Contamination plagues meat industry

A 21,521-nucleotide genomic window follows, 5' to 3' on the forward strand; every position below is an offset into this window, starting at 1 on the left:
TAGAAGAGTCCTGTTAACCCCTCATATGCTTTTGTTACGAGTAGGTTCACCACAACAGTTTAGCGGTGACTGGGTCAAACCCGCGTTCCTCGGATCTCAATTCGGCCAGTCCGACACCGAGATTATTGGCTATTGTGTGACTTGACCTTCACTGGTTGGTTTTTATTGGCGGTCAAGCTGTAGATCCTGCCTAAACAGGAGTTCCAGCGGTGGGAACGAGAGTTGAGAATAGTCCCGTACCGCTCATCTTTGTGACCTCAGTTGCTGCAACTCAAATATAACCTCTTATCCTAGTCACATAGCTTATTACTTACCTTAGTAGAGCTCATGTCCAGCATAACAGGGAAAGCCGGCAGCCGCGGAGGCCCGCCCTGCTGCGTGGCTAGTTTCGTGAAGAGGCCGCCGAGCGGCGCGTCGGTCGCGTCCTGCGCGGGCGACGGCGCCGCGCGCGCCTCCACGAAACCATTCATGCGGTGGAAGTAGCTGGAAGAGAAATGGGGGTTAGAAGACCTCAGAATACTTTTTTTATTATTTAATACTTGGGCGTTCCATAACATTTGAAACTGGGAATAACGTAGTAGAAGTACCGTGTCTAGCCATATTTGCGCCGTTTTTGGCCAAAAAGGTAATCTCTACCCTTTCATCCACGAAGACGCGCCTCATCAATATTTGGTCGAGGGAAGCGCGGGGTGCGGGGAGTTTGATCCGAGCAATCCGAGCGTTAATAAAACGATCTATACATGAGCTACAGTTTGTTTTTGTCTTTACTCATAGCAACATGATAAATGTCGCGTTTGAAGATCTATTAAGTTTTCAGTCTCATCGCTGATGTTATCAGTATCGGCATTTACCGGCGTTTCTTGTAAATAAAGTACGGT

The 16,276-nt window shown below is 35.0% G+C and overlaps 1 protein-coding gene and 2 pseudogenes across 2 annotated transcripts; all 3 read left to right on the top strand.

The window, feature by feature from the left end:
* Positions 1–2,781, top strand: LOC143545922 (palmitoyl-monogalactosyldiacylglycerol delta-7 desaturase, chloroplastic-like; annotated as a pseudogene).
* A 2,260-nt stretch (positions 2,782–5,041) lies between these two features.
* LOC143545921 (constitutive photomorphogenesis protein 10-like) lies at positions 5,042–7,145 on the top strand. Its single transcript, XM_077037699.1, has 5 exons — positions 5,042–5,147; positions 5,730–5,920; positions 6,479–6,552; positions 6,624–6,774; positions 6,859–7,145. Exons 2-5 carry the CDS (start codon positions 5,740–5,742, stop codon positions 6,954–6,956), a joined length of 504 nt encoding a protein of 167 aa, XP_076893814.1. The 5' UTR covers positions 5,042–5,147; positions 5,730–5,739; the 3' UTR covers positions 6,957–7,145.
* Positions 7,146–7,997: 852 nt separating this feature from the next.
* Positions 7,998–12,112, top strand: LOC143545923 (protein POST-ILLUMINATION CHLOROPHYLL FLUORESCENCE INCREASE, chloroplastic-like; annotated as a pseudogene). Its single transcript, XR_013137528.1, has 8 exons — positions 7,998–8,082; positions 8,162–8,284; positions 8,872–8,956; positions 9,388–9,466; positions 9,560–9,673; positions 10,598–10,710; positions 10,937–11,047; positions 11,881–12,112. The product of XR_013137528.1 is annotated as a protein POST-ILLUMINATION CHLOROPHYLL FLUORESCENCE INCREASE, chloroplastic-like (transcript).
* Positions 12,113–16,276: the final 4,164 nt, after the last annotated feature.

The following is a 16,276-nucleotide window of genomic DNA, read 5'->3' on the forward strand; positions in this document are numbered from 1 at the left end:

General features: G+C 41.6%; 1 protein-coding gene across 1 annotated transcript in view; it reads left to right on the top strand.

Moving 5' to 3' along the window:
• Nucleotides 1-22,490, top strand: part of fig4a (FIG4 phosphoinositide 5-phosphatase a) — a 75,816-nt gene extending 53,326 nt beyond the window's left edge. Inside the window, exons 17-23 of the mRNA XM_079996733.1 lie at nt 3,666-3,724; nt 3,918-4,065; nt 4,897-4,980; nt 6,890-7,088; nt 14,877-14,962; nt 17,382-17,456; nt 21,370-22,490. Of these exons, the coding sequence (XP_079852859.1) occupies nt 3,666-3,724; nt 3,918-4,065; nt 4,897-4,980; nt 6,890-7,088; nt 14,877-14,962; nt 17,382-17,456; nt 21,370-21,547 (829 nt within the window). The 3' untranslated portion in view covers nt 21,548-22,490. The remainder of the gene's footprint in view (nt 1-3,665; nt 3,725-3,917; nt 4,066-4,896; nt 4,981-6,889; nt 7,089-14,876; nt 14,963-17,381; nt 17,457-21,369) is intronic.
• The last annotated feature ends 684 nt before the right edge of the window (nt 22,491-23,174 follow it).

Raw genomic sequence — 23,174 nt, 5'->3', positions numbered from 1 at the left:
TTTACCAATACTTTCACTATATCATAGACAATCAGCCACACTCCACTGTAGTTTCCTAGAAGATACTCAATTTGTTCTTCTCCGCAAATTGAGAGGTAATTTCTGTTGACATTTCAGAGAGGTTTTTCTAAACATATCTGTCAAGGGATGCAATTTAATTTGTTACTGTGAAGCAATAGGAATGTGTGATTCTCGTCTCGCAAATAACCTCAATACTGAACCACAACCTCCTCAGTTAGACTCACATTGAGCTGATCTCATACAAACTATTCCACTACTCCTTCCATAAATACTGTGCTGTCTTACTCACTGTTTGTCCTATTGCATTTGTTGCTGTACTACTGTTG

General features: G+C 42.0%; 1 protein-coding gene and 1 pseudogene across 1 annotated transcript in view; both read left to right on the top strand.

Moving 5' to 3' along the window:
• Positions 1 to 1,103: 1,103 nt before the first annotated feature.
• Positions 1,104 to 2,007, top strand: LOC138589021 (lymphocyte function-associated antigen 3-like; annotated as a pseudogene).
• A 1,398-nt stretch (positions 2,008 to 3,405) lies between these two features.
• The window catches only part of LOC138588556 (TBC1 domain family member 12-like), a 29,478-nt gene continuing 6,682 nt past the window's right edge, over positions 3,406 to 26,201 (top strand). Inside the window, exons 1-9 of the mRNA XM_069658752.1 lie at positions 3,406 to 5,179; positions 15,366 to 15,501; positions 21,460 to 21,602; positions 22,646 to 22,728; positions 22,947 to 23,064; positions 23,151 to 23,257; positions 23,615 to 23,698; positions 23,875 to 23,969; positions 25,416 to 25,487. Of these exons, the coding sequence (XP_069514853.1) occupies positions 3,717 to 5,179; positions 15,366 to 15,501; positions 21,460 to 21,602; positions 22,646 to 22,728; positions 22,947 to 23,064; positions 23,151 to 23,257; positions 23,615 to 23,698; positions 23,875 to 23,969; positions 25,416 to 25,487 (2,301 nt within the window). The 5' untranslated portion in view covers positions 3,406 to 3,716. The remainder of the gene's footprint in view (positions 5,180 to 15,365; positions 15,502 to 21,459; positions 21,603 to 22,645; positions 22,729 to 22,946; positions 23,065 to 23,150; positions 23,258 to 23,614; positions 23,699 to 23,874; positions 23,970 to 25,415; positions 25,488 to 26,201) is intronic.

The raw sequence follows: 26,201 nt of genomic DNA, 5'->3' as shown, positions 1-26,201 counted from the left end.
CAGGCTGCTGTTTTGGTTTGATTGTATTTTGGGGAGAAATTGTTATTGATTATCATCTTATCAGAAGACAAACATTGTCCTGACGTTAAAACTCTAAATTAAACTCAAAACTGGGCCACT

Unhealthy, bacteria-laden meat has been implicated in so many deaths and illnesses, it should be on the FBI’s Most Wanted List.Just last month, Minneapolis-based GFI American Inc. recalled 717,000 pounds of frozen ground-beef products nationwide because of possible E. coli contamination. GFI’s recall comes right on the heels of ConAgra Beef Co.’s massive ground-beef recall, the second largest in U.S. history, just one month earlier.On June 30, ConAgra recalled 354,200 pounds of ground-beef products nationwide. By July 19, the recall had expanded to 19 million pounds of ground beef. The Food Safety and Inspection Service classified it as a “Class 1 Recall,” meaning that it was “a health hazard situation where there is reasonable probability that the use of the product will cause serious, adverse health consequences or death.” Sure enough, at least one person died and numerous others became violently ill.There’s clearly a problem with the meat supply, and it’s more than the government’s guidelines for the “safe handling” of beef which read like instructions for disposing of toxic waste – can solve.Since the well-known Jack in the Box restaurant outbreak that sickened more than 700 people and killed four in Washington, California, Nevada and Utah in 1993, E. coli has become a household word and the number of meat recalls has skyrocketed. In December 2000, for example, the American Foods Group Inc. recalled 1.1 million pounds of ground beef due to possible E. coli contamination. Then, in August 2001, the same company recalled more than 530,000 pounds of ground beef in 17 states. But American Food Groups is hardly the only company embarrassed by repeated recalls. IBP Inc., the nation’s largest beef processor, recalled 320,000 pounds of ground beef in April 2001. Later, in August, IBP recalled 500,000 more pounds of ground beef throughout 36 states. In most cases, the meat has already been purchased and eaten by the time the recall is announced. According to the Centers for Disease Control and Prevention, there are approximately 73,000 cases of E. coli infections and 61 deaths each year in the United States. Society’s desire for meat and dairy products means that millions of cows must be intensively raised on factory farms. Under such crowded conditions, it is easy for E. coli bacteria to spread from cow to cow. In fact, most of the 10 billion cows, pigs and birds butchered every year in this country are covered with E. coli bacteria (though not necessarily the 0157 variety), an indicator of fecal contamination. Plant-based foods, on the other hand, do not normally harbor E. coli or other fecal bacteria. (When fruits or vegetables, such as strawberries, tomatoes or romaine lettuce, do contain E. coli, it is from cow and chicken manure that is used as fertilizer or because of cross-contamination.) The best way to avoid E. coli is to stop eating meat and start eating healthier grains, vegetables, fruits and legumes. As more and more people adopt a vegetarian diet, our need for cows and other farmed animals will diminish, therefore lessening the threat of E. coli contamination – and saving human and animal lives.